Sally Bruckheimer <sallybru@...>
 

Like many congregations of people >from one 'old country' or part of a
country, a Russian Congregation would be made up of families >from Russia
and their descendents. Russia in the 19th century included Ukraine and
lots more.

I can't speak for the specific congregation in Brockton, MA, but that
was very common with Landsmenshaften and whold neighborhoods of people
from a certain town or area. People came to relatives and neighbors.
They flocked together so that they could speak their native language or
dialect of Yiddish. They could help each other adapt.

Sally Bruckheimer
Buffalo, NY


JewishGen Discussion Group #JewishGen Camp survivors #general

J. Lang <jen.lang@...>
 

After some research, it has been suggested that my grandfather, Otto May
from Wien, who although not Jewish himself but married to a Jewish woman
(my grandmother), was interred at Buchenwald at some point. Both later
ended up living in the UK.

I have evidence that goods were confiscated >from him during Austria's
occupation, but I would like to find out for sure whether he was in the
camp. Can anyone recommend any databases or other leads that may help?

Thanks

J.


JewishGen Discussion Group #JewishGen Immigration to USA through Canada #general

Gary & Ruth Ross <evieross@...>
 

My grandfather, Harry Weinar (originally Weinarab?), came to the USA
through Canada >from Russia (possible Sevestopol). Is there any way one can
find lists of immigrants who entered >from Canada? I don't think he was in
Canada for very long. Any ideas?

Thanks.

Ruth Ross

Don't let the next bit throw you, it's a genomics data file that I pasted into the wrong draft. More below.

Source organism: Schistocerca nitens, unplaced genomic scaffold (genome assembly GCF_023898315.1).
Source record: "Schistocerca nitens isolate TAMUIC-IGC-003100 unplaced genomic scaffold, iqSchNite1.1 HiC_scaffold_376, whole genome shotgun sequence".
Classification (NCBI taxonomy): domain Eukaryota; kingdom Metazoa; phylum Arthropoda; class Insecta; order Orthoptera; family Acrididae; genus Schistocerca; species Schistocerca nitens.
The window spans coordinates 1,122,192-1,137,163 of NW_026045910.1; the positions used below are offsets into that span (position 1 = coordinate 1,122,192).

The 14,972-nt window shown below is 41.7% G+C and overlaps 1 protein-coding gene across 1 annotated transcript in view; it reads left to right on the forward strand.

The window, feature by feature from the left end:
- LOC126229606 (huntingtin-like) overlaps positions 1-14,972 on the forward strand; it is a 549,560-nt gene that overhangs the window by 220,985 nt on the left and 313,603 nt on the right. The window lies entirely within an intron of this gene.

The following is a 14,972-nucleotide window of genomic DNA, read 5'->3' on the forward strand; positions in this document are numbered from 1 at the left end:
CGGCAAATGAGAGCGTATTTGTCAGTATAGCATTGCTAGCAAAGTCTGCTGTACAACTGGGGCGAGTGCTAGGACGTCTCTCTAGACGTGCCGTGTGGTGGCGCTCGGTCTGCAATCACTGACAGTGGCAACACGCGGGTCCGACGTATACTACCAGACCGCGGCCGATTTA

evieross@home.com


JewishGen Discussion Group #JewishGen The Yiddish work "roys" #general

Mike Fischer <miketran@...>
 

Does anyone know what "roys" in Yiddish might be. I just found out that
my family name ROSE was originally something like it. The family was in
some way involved in leather working, maybe as leather merchants. We think
the term may have been the name for calf, leather, skin or something
similar.

Wilma Fischer
Passaic, N.J.


JewishGen Discussion Group #JewishGen Re: Tombstones-changes #general

Sally Bruckheimer <sallybru@...>
 

There are many reasons a stone might have the wrong names on it. A
couple big ones are:

1. The name was changed at some point. You definitely want to keep this
in mind for the future. If Grandpa died lateR than the babies, the
name change could have come in between.
2. The engraver made a mistake and wanted to charge the family for
correcting it (I have heard of this happening).


It may be that the name was changed about the time of the twins
birth/death. It was not uncommon, of course, for babies to be buried
without tombstones if the parents were not well to do, so the stone may
have been erected later. Lots of babies died very young-you could go
broke buying tombstones.

That leaves the question of what to do. You could call an engraver in
NYC to see what can be done. I have heard of 'fixing' stones, and you
could certainly buy a new stone with the agreement of whoever has
custody of the plot. However, I would leave it as is. Unless you know
for sure why the name was different, and it was definitely a mistake, I
would leave it. The office knows the name that you know, they are
buried with Grandfather of the right name; no one is going to be fooled
into thinking they are another family.

Sally Bruckheimer
Buffalo, NY


JewishGen Discussion Group #JewishGen Re: Age changes #general

Sally Bruckheimer <sallybru@...>
 

I should have read farther before replying.

In Jewish law, marriage between first cousins is very legal. It is even
legal for an uncle to marry a neice. First cousin marriages were
extremely common, and not because the families didn't know they were
related. The parents of first cousins are brothers and sisters! It had
nothing to do with losing touch and moving around. If you look at a